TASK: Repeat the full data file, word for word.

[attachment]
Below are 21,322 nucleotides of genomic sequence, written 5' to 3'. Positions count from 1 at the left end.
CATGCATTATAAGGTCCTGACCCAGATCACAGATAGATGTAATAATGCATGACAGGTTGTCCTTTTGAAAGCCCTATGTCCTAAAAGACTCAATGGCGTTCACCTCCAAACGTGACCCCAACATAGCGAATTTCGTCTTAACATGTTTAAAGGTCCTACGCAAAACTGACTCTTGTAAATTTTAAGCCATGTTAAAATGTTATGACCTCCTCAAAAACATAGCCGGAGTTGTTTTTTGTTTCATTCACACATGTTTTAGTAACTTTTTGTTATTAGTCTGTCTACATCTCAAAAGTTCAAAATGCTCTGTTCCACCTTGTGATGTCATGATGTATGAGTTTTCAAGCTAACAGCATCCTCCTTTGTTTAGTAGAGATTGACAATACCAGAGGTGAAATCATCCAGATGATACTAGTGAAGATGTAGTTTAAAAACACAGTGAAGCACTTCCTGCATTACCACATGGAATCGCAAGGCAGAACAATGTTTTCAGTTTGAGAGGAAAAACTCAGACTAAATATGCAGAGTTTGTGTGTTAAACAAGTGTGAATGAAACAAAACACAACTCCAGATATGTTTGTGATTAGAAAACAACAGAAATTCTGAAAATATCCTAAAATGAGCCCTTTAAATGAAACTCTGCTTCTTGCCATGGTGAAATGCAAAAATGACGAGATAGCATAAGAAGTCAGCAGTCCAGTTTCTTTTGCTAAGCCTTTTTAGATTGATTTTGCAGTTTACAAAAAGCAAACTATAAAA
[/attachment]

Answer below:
Below are 21,322 nucleotides of genomic sequence, written 5' to 3'. Positions count from 1 at the left end.
CATGCATTATAAGGTCCTGACCCAGATCACAGATAGATGTAATAATGCATGACAGGTTGTCCTTTTGAAAGCCCTATGTCCTAAAAGACTCAATGGCGTTCACCTCCAAACGTGACCCCAACATAGCGAATTTCGTCTTAACATGTTTAAAGGTCCTACGCAAAACTGACTCTTGTAAATTTTAAGCCATGTTAAAATGTTATGACCTCCTCAAAAACATAGCCGGAGTTGTTTTTTGTTTCATTCACACATGTTTTAGTAACTTTTTGTTATTAGTCTGTCTACATCTCAAAAGTTCAAAATGCTCTGTTCCACCTTGTGATGTCATGATGTATGAGTTTTCAAGCTAACAGCATCCTCCTTTGTTTAGTAGAGATTGACAATACCAGAGGTGAAATCATCCAGATGATACTAGTGAAGATGTAGTTTAAAAACACAGTGAAGCACTTCCTGCATTACCACATGGAATCGCAAGGCAGAACAATGTTTTCAGTTTGAGAGGAAAAACTCAGACTAAATATGCAGAGTTTGTGTGTTAAACAAGTGTGAATGAAACAAAACACAACTCCAGATATGTTTGTGATTAGAAAACAACAGAAATTCTGAAAATATCCTAAAATGAGCCCTTTAAATGAAACTCTGCTTCTTGCCATGGTGAAATGCAAAAATGACGAGATAGCATAAGAAGTCAGCAGTCCAGTTTCTTTTGCTAAGCCTTTTTAGATTGATTTTGCAGTTTACAAAAAGCAAACTATAAAA